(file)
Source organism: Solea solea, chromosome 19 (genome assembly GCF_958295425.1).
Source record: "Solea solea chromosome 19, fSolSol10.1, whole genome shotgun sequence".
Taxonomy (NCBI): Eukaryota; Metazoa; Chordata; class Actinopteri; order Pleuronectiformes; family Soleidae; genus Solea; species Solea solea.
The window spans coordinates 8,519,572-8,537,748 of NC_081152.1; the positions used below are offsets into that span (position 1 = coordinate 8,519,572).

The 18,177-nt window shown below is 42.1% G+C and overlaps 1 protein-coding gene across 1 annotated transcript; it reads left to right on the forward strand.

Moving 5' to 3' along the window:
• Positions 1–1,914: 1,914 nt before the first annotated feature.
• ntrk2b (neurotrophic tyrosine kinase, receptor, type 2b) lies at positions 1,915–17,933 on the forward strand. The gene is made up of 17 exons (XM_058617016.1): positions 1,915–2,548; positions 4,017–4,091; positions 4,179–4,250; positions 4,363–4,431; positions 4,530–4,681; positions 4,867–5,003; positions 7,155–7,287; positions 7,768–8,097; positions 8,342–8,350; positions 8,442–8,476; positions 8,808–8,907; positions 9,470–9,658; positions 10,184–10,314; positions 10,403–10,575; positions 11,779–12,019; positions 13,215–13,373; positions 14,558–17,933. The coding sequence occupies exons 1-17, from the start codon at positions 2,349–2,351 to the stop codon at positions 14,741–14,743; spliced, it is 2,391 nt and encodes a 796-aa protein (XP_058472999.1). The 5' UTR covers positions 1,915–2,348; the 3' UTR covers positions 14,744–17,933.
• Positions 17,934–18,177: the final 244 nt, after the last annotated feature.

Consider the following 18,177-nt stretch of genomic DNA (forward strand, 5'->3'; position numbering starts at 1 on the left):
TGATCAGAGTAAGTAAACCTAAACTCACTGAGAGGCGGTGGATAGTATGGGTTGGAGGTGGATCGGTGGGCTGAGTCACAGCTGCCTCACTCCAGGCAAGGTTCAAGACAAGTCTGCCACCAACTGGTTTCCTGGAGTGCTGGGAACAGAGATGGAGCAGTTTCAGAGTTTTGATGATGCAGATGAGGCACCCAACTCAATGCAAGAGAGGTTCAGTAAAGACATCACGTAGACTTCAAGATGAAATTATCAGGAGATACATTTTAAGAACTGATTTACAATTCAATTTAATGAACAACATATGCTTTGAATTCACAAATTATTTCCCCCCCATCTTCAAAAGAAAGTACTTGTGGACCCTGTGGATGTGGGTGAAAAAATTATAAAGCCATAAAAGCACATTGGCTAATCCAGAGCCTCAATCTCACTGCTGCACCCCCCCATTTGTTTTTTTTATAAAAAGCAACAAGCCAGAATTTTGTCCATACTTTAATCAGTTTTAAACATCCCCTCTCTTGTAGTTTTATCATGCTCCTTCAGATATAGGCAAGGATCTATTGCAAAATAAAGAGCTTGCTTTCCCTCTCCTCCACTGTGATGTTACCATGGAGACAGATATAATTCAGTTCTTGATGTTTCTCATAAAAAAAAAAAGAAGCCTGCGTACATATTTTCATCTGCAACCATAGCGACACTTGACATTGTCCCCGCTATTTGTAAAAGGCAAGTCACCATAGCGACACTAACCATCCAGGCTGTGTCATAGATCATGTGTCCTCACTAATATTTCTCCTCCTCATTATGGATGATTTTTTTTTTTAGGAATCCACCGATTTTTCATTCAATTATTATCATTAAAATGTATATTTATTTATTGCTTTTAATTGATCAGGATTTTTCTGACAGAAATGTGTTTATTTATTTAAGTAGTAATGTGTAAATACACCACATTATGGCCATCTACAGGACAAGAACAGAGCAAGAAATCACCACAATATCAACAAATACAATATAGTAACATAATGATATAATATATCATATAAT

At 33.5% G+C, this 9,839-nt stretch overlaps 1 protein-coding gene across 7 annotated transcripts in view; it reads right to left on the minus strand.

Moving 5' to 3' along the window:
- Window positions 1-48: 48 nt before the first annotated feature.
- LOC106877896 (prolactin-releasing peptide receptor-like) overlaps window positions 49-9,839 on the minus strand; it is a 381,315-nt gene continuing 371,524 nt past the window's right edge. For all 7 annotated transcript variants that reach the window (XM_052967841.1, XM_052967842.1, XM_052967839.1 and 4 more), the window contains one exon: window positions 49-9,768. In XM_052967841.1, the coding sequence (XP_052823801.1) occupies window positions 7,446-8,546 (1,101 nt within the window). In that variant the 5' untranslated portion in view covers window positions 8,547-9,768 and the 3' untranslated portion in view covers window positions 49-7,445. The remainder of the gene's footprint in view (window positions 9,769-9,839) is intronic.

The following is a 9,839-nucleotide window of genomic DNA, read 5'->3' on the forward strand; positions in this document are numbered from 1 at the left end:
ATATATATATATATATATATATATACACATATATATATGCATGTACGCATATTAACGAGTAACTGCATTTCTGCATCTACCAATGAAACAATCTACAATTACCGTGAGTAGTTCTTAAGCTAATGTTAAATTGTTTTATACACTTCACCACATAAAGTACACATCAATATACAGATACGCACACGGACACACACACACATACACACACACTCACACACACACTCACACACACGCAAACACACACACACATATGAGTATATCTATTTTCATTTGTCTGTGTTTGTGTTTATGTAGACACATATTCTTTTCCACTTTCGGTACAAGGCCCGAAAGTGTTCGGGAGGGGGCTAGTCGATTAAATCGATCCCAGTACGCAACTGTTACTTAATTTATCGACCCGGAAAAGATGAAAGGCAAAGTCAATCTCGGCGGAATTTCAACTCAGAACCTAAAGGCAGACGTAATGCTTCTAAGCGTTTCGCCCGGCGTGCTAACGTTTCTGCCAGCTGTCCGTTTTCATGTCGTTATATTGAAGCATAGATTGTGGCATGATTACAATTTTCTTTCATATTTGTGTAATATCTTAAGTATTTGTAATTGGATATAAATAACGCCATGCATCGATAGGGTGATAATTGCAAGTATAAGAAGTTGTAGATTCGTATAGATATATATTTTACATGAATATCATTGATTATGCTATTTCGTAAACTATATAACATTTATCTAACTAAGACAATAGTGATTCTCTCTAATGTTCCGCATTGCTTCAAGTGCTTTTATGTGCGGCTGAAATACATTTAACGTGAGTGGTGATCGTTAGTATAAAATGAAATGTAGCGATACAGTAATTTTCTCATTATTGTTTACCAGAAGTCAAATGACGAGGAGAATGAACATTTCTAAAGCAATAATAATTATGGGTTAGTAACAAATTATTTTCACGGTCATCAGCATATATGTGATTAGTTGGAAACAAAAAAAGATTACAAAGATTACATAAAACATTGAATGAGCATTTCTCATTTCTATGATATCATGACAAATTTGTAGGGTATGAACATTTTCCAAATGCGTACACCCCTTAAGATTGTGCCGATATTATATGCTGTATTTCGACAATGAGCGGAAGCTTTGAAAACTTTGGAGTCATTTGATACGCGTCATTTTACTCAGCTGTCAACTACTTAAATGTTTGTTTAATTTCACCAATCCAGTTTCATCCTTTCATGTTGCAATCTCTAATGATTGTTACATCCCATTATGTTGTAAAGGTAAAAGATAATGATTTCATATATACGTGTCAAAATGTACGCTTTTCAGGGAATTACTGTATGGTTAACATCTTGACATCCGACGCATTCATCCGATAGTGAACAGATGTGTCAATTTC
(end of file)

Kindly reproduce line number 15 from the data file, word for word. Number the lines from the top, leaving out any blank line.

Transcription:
- LOC106877896 (prolactin-releasing peptide receptor-like) overlaps window positions 49-9,839 on the minus strand; it is a 381,315-nt gene continuing 371,524 nt past the window's right edge. For all 7 annotated transcript variants that reach the window (XM_052967841.1, XM_052967842.1, XM_052967839.1 and 4 more), the window contains one exon: window positions 49-9,768. In XM_052967841.1, the coding sequence (XP_052823801.1) occupies window positions 7,446-8,546 (1,101 nt within the window). In that variant the 5' untranslated portion in view covers window positions 8,547-9,768 and the 3' untranslated portion in view covers window positions 49-7,445. The remainder of the gene's footprint in view (window positions 9,769-9,839) is intronic.